Women-Led Output Based Aid (WOBA) in Cambodia. 

Water for Women partners with Thrive Networks to deliver WOBA to 30,000 households including 15,000 households of the poorest and most vulnerable in 23 districts across nine provinces of Cambodia.


In Cambodia, the government assesses and identifies households in the lowest poverty quintiles and issues ‘ID Poor 1 and 2’ cards to households based on a number of economic variables.  This forms part of a larger effort by the government to reduce poverty by 1% each year.  Currently, about 15% of the population are categorised as poor by these criteria.  

In general, water and sanitation providers in Cambodia do not specifically target the poor and  tend to focus on the general population through conventional projects.  Thrive is one of the few organisations that implements WASH with an aim to target the poor and marginalised communities. 


Water for Women partners with Thrive Networks in delivering Women-Led Output Based Aid (WOBA) to reach rural, low-income and marginalised households with improved access to clean water, improved sanitation and hygiene education with a focus on ensuring gender equality and social inclusion in all activities undertaken. 

WOBA Cambodia will institutionalise through partnerships with national and sub-national governments.  WOBA seeks to create meaningful gender empowerment outcomes through systematically engaging women as change agents in the sector and decision-makers in the household. 

WOBA targets 23 districts across nine provinces.  These districts have been selected based on their capacity and willingness to mobilise commune co-financing for poor/GESI household rebates.

The target provinces are Prey Veng, Takeo, Kampot, Kratie, Kampong Cham, Pursat, Kampong Speu, Kampong Chhnang, Tbong Khmum. 

Regional map of nine provinces in Cambodia

“In Prey Veng, most districts have allocated a budget from the commune for sanitation.  In Kamchay Mear, this means we can cover the delivery and installation of 2,000 latrines in 2018.”

-  Mr. Ung Ty, Deputy Director of the Provincial Department of Rural Development in Prey Veng province.

In Years 3 or 4 of the project, Thrive may assess if there is a need and capacity to expand to new project districts. 

Building on Thrive’s output-based approach to sanitation, WOBA uses a smart-subsidy program targeting poor and vulnerable households, especially those classified as being in the GESI category – that is, being poor and having a family member with a disability, be a woman-headed household, have an elderly household member or a child under 5 years of age.  The targeted subsidies will be supported by the Government of Cambodia and Thrive’s commercial sanitation model will support market development.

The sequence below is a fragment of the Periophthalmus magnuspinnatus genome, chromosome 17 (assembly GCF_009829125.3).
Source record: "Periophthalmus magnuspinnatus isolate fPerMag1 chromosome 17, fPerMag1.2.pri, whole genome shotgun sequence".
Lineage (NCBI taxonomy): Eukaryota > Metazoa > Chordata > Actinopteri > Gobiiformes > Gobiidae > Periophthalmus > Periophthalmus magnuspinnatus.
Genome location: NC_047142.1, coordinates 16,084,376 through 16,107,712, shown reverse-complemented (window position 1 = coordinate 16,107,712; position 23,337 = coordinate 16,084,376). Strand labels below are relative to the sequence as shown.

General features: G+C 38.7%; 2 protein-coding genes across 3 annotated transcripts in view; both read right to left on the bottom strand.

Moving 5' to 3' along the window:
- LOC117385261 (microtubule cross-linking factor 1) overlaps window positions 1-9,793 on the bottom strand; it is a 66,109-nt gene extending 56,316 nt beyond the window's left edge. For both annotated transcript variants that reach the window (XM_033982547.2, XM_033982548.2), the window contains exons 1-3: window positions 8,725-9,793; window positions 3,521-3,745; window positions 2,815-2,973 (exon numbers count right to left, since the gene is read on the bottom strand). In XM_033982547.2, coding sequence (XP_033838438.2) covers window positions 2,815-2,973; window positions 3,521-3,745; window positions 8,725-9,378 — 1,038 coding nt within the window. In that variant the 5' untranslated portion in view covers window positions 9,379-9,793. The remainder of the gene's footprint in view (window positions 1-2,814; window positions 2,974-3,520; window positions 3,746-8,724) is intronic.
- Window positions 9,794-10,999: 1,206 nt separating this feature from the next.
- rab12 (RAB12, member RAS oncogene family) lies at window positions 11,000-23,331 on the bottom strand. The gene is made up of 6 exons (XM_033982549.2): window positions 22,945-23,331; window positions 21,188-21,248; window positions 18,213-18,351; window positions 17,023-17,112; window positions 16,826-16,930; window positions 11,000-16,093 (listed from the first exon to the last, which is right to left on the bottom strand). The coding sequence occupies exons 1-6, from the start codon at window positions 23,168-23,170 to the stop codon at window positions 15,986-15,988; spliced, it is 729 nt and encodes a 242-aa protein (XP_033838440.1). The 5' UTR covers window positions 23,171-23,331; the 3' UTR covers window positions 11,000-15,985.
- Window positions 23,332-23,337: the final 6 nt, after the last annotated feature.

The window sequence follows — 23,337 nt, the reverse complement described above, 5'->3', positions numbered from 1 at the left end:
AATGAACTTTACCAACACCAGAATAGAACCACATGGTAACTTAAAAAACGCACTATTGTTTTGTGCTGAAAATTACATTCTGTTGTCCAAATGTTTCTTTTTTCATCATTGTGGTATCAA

WOBA also works with selected private water entrepreneurs and the Cambodia Water Association to support the application of poor and vulnerable households in the service area, to connect to privately owned schemes, using a smart subsidy approach. 


Thrive estimates that WOBA will achieve:

  • 3,750 households access pro-GESI subsidy in the service area, to connect to privately owned schemes.
  • 30,000 households will build hygienic latrines across nine provinces. 

This target will be split equally between poor/GESI households (with OBA subsidies) and non-poor households.

  • 4,000 households reached will be in the GESI category.
  • Further, 3,750 previously unserved poor and/or GESI households will be connected to existing water schemes in three provinces. 

WOBA is working towards five project outcomes:

  1. Strengthened national and sub-national WASH systems with government able to implement and sustain inclusive, output-based WASH approaches in rural Cambodia.
  2. Strengthened private sector ability to operate sustainably and reach poor and GESI communities in rural Cambodia; increasing their role in providing high quality WASH services to all.
  3. Improved access to and use of equitable WASH services, especially among marginalised community members.
  4. Improved gender empowerment and systematic inclusion of women in households and communities and institutions.

Increased use of evidence and innovation in gender and inclusive WASH in Cambodia; increased contribution to regional and global evidence base.

“We are able to mobilise commune budgets in our districts to contribute to this project.  There is a female-led structure from village to district level, and we will work with our counterparts in government to realise the aims of the project.”

-  Ms. Meng Nhet, District Deputy Governor in Kampot province and Ms. Khleang Vantha, District Deputy Governor in Takeo province.

The Australian aid program is investing in Cambodia over a five-year period to achieve these outcomes. Water for Women is proud to be partnering with Thrive Networks and other partners including the Cambodia Water Association and local governments in the target provinces in Cambodia.

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